Bonds may have fixed coupon payments, variable coupon payments, deferred coupon payments and accelerated coupon payments. Its current yield is 4. Certainly you expected to be paid back and possibly with interest.
The greater the length until a zero-coupon bond's maturity, the less the investor generally pays for it. Zero-coupon bonds are very common, and most trade on the major exchanges. Corporations, state and local governments, and even the U.
Treasury issue zero-coupon bonds. Corporate zero-coupon bonds tend to be riskier than similar coupon-paying bonds because if the issuer defaults on a zero-coupon bond, the investor has not even received coupon payments -- there is more to lose.
For tax purposes, the IRS maintains that the holder of a zero-coupon bond owes income tax on the ir that has accrued each year, even though the bondholder does not actually receive the cash until maturity.
The IRS calls this imputed interest. Zero-coupon bonds are usually long-term investments ; they often mature in ten or more years. Although the lack of current income provided by zero-coupons bond discourages some investors, others find the securities ideal for meeting long-range financial goals like college tuition.
The deep discount helps the investor grow a small amount of money into a sizeable sum over several years. Because zero-coupon bonds essentially lock the investor into a guaranteed reinvestment rate , purchasing zero-coupon bonds can be most advantageous when interest rates are high.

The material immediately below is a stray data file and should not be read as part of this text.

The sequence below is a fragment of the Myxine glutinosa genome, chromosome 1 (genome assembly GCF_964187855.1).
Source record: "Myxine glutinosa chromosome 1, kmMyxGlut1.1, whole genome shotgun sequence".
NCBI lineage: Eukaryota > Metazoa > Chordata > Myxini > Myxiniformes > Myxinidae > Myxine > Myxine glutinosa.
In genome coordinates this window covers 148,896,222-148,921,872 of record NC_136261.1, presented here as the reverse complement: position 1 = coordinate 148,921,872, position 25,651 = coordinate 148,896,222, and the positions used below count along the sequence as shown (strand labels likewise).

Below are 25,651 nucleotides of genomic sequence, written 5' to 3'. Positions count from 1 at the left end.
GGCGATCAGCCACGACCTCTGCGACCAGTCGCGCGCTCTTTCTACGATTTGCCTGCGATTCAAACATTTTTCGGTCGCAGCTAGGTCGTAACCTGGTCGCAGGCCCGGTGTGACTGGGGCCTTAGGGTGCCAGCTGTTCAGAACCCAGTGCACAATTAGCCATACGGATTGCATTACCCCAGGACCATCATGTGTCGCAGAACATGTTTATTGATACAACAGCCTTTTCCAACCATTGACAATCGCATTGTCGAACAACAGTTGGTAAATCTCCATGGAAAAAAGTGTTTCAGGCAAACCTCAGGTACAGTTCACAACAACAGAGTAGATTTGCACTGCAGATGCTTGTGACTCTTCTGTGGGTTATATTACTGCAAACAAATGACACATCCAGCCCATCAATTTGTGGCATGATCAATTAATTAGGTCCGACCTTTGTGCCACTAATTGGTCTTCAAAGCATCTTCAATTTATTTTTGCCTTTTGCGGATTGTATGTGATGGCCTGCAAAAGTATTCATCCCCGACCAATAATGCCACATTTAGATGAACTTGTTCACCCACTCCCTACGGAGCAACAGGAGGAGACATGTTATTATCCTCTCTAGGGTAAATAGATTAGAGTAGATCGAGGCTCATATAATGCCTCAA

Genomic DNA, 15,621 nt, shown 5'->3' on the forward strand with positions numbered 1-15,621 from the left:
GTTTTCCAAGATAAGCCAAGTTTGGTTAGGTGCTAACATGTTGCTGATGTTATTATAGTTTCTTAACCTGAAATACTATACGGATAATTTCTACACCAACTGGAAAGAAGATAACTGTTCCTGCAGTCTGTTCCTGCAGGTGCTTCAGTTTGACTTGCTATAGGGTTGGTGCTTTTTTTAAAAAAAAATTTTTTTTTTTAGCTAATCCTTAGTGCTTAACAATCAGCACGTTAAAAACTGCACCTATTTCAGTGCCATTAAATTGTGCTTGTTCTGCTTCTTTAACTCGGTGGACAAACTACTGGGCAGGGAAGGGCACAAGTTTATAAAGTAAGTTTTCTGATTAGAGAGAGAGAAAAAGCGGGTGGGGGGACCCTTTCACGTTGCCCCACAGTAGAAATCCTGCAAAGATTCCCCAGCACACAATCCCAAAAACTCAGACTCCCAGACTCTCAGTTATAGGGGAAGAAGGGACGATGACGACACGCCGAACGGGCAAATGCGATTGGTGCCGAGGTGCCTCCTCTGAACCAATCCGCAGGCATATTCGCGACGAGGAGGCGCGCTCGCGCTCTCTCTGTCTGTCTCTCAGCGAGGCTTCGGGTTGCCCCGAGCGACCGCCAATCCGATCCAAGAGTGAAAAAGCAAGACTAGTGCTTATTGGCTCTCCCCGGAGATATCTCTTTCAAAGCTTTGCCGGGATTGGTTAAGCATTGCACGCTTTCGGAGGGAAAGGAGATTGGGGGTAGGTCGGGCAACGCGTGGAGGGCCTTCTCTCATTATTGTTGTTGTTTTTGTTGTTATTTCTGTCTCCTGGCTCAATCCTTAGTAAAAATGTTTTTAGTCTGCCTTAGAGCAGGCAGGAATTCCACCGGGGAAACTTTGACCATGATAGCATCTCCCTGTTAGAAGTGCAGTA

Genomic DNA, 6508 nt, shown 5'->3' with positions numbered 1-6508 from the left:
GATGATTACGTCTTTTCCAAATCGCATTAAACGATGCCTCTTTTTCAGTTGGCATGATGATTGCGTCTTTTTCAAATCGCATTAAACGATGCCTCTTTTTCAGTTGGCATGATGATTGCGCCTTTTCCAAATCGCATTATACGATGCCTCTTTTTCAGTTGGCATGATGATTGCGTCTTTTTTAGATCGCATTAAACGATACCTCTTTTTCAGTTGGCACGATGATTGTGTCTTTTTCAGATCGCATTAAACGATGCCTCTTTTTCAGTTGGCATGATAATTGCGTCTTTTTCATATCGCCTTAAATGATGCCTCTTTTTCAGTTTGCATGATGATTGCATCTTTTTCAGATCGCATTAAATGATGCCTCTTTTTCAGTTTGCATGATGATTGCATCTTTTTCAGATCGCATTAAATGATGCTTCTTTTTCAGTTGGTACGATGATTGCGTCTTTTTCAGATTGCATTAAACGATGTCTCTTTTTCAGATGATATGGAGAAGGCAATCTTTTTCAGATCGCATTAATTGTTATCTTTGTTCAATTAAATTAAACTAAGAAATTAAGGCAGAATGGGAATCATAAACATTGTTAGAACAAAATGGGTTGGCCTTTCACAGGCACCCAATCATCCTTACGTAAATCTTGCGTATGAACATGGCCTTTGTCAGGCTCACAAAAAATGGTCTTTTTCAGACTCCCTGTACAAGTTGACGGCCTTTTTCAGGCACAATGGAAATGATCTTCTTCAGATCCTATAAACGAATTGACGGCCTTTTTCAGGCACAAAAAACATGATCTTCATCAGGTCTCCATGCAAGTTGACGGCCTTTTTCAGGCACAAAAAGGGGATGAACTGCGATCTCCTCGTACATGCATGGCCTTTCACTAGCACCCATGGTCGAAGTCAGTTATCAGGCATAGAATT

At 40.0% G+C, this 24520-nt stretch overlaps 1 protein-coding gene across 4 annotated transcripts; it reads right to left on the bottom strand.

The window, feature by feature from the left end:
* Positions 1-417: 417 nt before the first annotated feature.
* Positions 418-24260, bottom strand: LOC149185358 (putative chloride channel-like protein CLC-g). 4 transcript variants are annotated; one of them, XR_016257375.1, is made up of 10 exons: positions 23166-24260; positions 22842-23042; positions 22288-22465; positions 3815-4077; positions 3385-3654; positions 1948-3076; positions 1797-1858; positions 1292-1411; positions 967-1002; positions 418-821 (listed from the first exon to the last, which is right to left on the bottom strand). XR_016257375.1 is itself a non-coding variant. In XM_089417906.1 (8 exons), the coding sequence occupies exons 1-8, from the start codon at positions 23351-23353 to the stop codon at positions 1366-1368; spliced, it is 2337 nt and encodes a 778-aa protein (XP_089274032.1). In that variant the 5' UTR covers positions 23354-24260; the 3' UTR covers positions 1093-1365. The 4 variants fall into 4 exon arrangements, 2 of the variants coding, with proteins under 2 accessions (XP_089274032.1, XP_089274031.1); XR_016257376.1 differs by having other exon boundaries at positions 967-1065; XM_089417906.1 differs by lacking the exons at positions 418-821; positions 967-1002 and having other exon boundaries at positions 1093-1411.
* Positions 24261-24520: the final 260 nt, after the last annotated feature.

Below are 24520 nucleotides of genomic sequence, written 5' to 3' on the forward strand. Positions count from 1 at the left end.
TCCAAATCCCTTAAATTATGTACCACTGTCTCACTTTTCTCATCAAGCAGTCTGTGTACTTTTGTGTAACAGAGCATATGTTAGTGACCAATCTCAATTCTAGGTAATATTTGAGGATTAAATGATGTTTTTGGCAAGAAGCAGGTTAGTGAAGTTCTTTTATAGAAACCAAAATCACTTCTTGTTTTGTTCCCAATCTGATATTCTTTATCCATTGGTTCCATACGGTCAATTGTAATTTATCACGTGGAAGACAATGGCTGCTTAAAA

They are also more advantageous when placed in retirement accounts where they remain tax-sheltered. Some investors also avoid paying taxes on imputed interest by buying municipal zero-coupon bonds, which are usually tax-exempt if the investor lives in the state where the bond was issued. The lack of coupon payments on zero-coupon bonds means their worth is based solely on their current price compared to their face value.
Thus, prices tend to rise faster than the prices of traditional bonds when interest rates are falling, and vice versa. Your next lesson will play in 10 seconds. Add to Add to Add to. Want to watch this again later? How to Calculate Yield to Maturity: How to Calculate the Rate of Return: How to Calculate Risk Premium: How to Calculate Present Value of an Investment: How to Calculate Net Working Capital: How to Calculate Earnings Per Share: How to Calculate Interest Expense: UExcel Introduction to Macroeconomics: The Civil War and Reconstruction.
Praxis Social Studies - Content Knowledge Michael Cozad Michael is a financial planner and has a master's degree in financial services. This lesson will define coupon rate, a term used in fixed-income investing. Defining Coupon Rate Have you ever loaned a friend money? Coupon Rate Formula The formula for coupon rate is as follows: Try it risk-free No obligation, cancel anytime. Want to learn more? Select a subject to preview related courses: To compute the coupon rate, first write down the formula: Lesson Summary Coupon rates are used in the realm of fixed-income investing, mainly when dealing with bonds.
To compute the coupon rate, use the formula: Learning Outcomes Now that you have completed this lesson, you should be ready to: Define coupon rate State the equation for determining the coupon rate of an investment.
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